If people fear that the American electoral infrastructure could be hacked, will they withhold their votes in November? Not according to research commissioned by HackerOne ahead of the 2018 midterm elections. Election hacking concerns could in fact drive more Americans to vote in the upcoming presidential election.
Given potential concerns about election hacking, HackerOne survey findings showed nearly half of Americans (45%) were more likely to vote in the 2018 primary elections. Only about 1 in 10 (12%) say they were less likely to do so. Among registered voters, 50% were more likely to vote based on the results.
Election hacking fears are warranted, with 12 Russian agents charged for hacking the DNC during the 2016 election, untested voter registration sites, and 5 states relying on computers without paper ballots as backups. Yet, potential concerns are actually driving people to the polls, not deterring them, something HackerOne co-founder and CTO Alex Rice says might counterbalance the threat.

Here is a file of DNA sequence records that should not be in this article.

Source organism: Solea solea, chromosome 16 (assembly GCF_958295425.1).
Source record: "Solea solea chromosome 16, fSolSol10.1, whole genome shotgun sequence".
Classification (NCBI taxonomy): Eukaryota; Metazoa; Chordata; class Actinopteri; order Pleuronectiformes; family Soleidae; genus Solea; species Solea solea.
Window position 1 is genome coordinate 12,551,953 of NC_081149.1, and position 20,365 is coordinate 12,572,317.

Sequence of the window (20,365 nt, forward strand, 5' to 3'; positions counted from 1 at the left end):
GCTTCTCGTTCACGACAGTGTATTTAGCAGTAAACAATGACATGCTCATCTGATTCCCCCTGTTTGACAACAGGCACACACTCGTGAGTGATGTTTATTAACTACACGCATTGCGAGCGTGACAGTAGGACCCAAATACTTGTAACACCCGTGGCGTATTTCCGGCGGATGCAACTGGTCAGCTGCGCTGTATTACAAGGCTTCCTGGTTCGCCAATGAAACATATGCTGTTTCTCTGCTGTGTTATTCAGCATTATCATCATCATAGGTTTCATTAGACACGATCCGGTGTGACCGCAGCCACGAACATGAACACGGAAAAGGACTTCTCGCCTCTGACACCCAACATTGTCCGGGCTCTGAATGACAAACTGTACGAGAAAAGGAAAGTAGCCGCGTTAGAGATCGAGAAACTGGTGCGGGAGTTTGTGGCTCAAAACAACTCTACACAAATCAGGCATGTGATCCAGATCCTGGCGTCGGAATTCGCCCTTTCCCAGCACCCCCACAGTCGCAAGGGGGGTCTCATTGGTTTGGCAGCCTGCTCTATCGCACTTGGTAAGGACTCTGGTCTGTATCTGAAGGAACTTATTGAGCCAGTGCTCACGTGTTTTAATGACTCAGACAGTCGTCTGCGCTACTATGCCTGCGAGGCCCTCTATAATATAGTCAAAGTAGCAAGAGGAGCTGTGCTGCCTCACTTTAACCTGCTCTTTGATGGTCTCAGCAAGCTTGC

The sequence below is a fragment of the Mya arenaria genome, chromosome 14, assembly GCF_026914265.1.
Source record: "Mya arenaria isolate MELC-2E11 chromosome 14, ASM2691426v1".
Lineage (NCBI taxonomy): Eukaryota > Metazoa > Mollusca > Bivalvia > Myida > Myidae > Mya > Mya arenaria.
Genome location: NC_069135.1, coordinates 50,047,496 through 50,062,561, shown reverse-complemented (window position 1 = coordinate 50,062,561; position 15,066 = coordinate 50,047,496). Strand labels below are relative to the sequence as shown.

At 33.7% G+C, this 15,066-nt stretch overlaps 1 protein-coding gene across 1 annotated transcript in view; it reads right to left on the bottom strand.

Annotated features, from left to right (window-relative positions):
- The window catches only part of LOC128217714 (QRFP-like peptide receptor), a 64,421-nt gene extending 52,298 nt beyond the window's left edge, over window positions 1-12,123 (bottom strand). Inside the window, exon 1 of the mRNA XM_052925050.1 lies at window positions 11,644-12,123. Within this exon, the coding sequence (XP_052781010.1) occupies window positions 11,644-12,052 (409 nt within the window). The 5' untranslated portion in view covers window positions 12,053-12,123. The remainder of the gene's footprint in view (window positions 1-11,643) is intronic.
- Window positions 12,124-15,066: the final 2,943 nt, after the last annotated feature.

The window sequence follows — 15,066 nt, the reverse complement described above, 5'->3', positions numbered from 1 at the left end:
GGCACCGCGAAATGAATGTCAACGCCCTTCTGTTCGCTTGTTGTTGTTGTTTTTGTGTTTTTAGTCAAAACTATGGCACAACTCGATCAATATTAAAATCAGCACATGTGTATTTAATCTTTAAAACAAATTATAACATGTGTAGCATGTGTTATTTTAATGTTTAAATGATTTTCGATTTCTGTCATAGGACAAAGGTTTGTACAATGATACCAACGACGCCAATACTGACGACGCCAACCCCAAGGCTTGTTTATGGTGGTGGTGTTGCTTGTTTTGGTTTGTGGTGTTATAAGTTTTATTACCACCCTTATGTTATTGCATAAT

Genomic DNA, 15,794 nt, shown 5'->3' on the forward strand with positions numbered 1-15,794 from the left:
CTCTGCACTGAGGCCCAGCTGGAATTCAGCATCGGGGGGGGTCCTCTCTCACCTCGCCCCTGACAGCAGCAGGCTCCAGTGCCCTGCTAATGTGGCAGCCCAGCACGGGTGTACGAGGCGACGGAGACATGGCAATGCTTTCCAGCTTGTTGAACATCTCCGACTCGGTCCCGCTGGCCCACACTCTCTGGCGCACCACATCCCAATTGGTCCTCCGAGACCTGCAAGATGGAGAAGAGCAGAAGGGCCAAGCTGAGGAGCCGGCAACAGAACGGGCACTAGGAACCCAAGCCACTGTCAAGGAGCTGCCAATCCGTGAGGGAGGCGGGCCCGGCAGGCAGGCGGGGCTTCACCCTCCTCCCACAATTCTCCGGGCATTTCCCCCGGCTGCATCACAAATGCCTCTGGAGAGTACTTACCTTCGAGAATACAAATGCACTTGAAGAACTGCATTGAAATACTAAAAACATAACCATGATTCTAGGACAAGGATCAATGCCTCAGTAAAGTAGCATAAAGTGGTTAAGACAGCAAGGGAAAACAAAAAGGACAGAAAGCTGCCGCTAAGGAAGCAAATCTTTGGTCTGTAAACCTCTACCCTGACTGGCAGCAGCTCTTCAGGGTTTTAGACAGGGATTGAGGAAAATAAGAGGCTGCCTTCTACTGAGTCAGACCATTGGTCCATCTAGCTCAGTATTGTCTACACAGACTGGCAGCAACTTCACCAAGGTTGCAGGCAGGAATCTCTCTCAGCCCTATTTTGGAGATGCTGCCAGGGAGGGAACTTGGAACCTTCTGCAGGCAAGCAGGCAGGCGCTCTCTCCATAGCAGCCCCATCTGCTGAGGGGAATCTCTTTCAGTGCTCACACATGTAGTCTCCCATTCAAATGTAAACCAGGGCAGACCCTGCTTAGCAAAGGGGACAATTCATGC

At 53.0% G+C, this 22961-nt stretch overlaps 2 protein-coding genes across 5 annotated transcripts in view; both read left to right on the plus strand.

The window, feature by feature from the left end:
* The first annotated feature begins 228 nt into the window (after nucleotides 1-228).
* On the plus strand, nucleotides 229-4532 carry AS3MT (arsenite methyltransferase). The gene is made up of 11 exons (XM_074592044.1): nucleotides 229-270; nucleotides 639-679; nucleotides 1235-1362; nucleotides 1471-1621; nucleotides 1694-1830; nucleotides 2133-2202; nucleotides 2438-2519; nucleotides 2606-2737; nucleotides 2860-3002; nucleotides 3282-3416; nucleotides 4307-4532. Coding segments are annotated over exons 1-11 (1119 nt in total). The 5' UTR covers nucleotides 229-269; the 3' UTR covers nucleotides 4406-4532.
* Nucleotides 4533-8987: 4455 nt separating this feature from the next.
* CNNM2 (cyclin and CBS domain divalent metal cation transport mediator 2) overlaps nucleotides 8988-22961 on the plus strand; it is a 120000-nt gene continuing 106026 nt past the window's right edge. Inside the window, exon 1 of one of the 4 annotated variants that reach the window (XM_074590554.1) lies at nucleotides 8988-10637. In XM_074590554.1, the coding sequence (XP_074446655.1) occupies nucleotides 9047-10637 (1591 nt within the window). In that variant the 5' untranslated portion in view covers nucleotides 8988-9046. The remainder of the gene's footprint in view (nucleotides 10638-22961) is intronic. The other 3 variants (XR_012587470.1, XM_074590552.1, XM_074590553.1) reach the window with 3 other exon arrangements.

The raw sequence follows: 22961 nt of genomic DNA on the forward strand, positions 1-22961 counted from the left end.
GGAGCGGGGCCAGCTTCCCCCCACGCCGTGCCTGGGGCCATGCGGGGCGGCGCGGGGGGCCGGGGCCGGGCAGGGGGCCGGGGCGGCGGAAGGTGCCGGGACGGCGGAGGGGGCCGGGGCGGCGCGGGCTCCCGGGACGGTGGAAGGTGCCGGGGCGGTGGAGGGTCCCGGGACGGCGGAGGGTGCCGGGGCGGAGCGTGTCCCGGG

“Our democracy is under attack,” he continues. “We now have concrete evidence of criminal hacking and foreign interference influencing U.S. elections. The revelation of this threat has galvanized Americans into getting involved: 45% of Americans are now MORE likely to vote. This engagement will provide some counterbalance to the threat but it's not enough. We must demand additional transparency and action from election officials to safeguard the integrity of this essential institution.”
Are you more likely to vote given potential concerns about election hacking? Are you curious to learn more about how the elections industry is engaging hackers to hack for good? Tune in during HackerOne’s annual Security@ (virtual!) conference on October 20th. Learn from industry leaders on how coordinated vulnerability disclosure has helped shape the elections industry’s efforts to protect the 2020 election and beyond.
This survey was conducted online within the United States by The Harris Poll on behalf of HackerOne from September 21-25, 2018 among 2,007 U.S. adults ages 18 and older, among whom 1,727 are registered voters. This online survey is not based on a probability sample and therefore no estimate of theoretical sampling error can be calculated.